In this issue, privatization and poverty, inequality and political will, prison labor, the bad profit of Goodwill Omaha, and the new philanthropic giant Fidelity Charitable.
The Nation's Michelle Chen is back this week to report on why privatization hurts poor people:
In a compendium of privatization disasters, the watchdog group In the Public Interest (ITPI) concludes that “government privatization disproportionately hurts poor individuals and families.” By shifting social costs onto the public, the market logic of “personal responsibility” serves as a pretext for a self-perpetuating spiral of social disinvestment.
One way privatization fleeces the poor is by making basic public services cost more. The received wisdom is that people will be more conscientious about “consuming” services when they have “skin in the game.” Yet this neoliberal market logic ignores the fact that what makes services so essential is exactly why they should cost less, not more. ITPI points to privatization schemes for water and electricity systems, which have hiked user fees for outsourced utilities, but suffered from a decline in the quality of services, and that spiking rates “particularly harm low-income residents and those on fixed-incomes.”...
As economic security erodes and social services cost households more, they fall into a “safety net” that’s being ripped out from under them by the same privateering forces. One key example is the federal “welfare reform” that is entering its 20th year in 2016. Often billed as a pathway to “personal responsibility,” the welfare state has become a private bureaucracy: private contractors that process eligibility forms, and often run benefits programs.
The New York Times' Nick Kristof argues the presidential candidates should be talking more about poverty because our child poverty rate is one of the highest in the industrialized world:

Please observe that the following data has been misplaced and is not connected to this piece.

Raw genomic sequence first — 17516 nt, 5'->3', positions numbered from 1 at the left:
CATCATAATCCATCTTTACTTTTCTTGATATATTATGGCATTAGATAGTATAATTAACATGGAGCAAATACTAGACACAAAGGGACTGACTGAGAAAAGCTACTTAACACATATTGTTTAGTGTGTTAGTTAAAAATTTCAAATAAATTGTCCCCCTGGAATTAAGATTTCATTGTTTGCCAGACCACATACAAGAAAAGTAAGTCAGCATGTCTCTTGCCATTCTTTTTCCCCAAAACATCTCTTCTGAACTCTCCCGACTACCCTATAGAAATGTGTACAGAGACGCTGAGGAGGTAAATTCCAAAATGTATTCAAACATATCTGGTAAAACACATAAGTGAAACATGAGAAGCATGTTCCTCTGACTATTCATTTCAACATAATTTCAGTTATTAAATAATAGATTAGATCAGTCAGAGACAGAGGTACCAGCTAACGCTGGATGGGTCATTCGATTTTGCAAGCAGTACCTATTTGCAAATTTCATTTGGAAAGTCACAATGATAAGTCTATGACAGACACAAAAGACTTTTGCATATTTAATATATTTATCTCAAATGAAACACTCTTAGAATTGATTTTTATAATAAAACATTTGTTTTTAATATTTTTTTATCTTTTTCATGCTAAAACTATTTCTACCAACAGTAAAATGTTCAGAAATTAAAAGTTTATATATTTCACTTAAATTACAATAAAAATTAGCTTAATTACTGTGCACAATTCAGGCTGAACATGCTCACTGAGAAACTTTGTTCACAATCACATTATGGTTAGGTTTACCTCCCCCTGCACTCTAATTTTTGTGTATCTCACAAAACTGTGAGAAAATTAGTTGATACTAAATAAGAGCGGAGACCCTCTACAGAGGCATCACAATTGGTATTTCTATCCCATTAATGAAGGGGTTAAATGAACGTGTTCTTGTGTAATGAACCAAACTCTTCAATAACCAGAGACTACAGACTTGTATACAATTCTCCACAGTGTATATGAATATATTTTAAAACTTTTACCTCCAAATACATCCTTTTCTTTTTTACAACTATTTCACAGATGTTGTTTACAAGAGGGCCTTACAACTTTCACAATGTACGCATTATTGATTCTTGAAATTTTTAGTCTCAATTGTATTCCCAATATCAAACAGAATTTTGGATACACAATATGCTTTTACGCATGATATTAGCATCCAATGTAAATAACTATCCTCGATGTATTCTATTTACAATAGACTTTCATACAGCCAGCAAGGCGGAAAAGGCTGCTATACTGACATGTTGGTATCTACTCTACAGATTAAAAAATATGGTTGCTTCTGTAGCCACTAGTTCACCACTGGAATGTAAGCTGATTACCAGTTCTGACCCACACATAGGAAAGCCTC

Too many American kids are set up for failure when they are born into what might be called the “broken class,” where violence, mental illness, drugs and sexual abuse infuse childhood. Yes, such young people sometimes do stupid things, but as a society, we fail them long before they fail us.
There are no silver bullets to eradicate these challenges, but there is “silver buckshot” — an array of policies that make a difference. Early childhood initiatives have a particularly good record, as do efforts to promote work, like the earned-income tax credit. Financial literacy programs help families manage money — and avoid buying large-screen TVs on credit...
[W]hat we lack most is not means but political will. The main public response to American poverty has been a great big national shrug — and that is why I wish the candidates were talking more about this, why I wish the public and the media were demanding that politicians address the issue.
Speaking of political will, economist Michael Spence discusses why inequality took so long to find a political voice in the United States:
To understand why it took politics so long to catch up to economic realities, we should look at incentives and ideology. With respect to incentives, politicians have not been given a good enough reason to address unequal distribution patterns. The US has relatively weak campaign-finance limits, so corporations and wealthy individuals – neither of which generally prioritizes income redistribution – have contributed a disproportionate share to politicians’ campaign war chests.